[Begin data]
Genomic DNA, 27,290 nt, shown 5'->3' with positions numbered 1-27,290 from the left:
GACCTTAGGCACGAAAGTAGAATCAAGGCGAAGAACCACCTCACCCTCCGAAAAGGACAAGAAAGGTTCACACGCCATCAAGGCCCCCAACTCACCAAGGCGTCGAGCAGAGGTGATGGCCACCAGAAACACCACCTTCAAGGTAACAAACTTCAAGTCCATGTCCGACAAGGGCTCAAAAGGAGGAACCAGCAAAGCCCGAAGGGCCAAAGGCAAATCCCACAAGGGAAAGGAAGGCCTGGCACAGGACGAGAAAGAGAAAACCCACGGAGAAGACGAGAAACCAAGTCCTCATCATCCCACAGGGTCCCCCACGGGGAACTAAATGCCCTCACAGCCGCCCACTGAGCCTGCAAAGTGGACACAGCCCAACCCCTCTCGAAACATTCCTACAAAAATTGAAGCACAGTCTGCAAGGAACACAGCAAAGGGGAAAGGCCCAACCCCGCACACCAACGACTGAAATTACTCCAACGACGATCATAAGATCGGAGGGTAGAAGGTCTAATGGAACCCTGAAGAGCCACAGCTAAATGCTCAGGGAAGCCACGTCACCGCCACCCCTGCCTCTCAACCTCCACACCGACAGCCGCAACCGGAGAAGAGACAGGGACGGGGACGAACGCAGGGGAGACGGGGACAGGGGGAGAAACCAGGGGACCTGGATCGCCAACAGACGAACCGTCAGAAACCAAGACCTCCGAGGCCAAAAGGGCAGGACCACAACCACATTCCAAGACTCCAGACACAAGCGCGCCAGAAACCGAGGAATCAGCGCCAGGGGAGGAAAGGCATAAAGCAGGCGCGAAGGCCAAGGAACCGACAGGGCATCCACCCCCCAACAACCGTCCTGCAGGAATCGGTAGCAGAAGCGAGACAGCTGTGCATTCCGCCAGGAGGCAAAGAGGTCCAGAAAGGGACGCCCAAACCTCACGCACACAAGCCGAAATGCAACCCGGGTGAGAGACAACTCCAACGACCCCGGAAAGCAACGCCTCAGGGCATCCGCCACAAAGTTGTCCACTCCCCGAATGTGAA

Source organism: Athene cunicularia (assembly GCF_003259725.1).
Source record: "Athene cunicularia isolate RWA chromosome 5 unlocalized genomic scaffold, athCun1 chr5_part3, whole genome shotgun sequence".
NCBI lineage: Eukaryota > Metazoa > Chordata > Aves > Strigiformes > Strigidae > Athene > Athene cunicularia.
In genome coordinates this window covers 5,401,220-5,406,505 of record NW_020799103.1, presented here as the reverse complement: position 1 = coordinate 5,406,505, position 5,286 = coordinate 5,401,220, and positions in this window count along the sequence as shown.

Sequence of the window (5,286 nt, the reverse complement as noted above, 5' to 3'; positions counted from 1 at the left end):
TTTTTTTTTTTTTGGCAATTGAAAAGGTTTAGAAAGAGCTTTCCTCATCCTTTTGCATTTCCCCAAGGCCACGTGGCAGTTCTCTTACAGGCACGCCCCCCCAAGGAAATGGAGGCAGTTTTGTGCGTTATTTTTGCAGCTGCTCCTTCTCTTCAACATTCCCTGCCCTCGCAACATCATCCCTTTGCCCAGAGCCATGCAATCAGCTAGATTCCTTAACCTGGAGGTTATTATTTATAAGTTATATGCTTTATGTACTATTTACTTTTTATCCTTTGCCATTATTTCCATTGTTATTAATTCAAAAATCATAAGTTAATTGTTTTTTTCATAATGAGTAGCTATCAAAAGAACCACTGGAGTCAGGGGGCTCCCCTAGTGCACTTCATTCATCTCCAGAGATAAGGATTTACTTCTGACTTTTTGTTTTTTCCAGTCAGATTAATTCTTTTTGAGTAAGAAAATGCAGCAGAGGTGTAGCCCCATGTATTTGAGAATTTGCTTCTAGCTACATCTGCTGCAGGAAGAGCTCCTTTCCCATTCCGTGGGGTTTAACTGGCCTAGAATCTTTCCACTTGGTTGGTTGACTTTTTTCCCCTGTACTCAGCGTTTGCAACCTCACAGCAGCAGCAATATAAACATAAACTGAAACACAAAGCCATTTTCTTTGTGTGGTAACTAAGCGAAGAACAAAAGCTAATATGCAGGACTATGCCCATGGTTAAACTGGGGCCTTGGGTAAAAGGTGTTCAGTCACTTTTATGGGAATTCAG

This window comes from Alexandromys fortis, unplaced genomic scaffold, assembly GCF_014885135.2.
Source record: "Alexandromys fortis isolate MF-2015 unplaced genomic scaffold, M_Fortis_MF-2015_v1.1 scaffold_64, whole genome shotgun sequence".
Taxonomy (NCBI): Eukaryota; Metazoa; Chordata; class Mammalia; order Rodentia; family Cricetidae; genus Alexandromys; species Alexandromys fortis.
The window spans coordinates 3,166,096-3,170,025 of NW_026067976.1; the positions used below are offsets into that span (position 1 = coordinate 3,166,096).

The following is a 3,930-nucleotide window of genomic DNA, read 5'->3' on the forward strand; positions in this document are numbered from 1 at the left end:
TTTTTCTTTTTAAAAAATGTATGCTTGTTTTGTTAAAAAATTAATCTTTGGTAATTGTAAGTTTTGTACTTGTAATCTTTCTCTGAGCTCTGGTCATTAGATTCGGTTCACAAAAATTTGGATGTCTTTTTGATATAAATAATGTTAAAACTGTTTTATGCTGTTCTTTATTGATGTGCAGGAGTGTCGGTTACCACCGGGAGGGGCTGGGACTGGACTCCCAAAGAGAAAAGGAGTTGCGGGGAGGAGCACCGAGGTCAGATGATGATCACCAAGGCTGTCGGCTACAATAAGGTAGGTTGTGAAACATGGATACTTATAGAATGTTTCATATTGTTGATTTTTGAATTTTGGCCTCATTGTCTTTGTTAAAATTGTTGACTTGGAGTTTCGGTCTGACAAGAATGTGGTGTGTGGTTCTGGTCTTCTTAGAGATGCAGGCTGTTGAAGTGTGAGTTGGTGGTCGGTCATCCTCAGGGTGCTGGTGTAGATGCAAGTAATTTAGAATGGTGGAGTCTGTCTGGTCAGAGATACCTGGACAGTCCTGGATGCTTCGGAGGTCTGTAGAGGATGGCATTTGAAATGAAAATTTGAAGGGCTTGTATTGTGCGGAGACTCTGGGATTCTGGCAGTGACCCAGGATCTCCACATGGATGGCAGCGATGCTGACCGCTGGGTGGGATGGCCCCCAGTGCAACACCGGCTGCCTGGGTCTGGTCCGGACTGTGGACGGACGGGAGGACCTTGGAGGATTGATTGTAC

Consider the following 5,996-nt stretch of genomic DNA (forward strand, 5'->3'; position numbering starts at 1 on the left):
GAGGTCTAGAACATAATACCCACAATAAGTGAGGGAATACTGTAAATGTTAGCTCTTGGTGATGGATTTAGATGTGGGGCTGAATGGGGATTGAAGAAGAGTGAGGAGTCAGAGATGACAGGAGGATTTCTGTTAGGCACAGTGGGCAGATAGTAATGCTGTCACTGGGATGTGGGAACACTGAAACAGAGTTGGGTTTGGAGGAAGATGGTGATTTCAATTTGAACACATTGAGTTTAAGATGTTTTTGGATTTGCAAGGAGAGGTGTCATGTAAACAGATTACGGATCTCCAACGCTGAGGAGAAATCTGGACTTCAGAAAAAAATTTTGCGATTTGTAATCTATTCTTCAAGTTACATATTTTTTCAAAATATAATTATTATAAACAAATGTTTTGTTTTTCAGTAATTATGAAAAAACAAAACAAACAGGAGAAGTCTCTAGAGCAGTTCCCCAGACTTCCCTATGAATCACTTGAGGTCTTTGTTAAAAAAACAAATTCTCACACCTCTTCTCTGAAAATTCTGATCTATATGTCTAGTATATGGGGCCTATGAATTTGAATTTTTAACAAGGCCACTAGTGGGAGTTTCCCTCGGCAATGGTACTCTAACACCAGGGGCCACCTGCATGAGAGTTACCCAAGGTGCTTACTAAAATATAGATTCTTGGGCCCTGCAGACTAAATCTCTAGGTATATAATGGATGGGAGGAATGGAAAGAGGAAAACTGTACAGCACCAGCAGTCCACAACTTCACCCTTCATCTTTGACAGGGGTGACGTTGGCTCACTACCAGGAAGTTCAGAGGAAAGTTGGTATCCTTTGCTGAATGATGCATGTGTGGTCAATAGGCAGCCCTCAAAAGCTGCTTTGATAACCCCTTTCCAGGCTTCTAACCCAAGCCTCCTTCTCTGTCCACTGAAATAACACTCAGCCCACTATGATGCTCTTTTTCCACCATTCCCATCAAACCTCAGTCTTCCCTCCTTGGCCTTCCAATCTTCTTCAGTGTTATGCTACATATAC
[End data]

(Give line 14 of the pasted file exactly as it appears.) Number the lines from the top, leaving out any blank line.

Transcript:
TTTTTCTTTTTAAAAAATGTATGCTTGTTTTGTTAAAAAATTAATCTTTGGTAATTGTAAGTTTTGTACTTGTAATCTTTCTCTGAGCTCTGGTCATTAGATTCGGTTCACAAAAATTTGGATGTCTTTTTGATATAAATAATGTTAAAACTGTTTTATGCTGTTCTTTATTGATGTGCAGGAGTGTCGGTTACCACCGGGAGGGGCTGGGACTGGACTCCCAAAGAGAAAAGGAGTTGCGGGGAGGAGCACCGAGGTCAGATGATGATCACCAAGGCTGTCGGCTACAATAAGGTAGGTTGTGAAACATGGATACTTATAGAATGTTTCATATTGTTGATTTTTGAATTTTGGCCTCATTGTCTTTGTTAAAATTGTTGACTTGGAGTTTCGGTCTGACAAGAATGTGGTGTGTGGTTCTGGTCTTCTTAGAGATGCAGGCTGTTGAAGTGTGAGTTGGTGGTCGGTCATCCTCAGGGTGCTGGTGTAGATGCAAGTAATTTAGAATGGTGGAGTCTGTCTGGTCAGAGATACCTGGACAGTCCTGGATGCTTCGGAGGTCTGTAGAGGATGGCATTTGAAATGAAAATTTGAAGGGCTTGTATTGTGCGGAGACTCTGGGATTCTGGCAGTGACCCAGGATCTCCACATGGATGGCAGCGATGCTGACCGCTGGGTGGGATGGCCCCCAGTGCAACACCGGCTGCCTGGGTCTGGTCCGGACTGTGGACGGACGGGAGGACCTTGGAGGATTGATTGTAC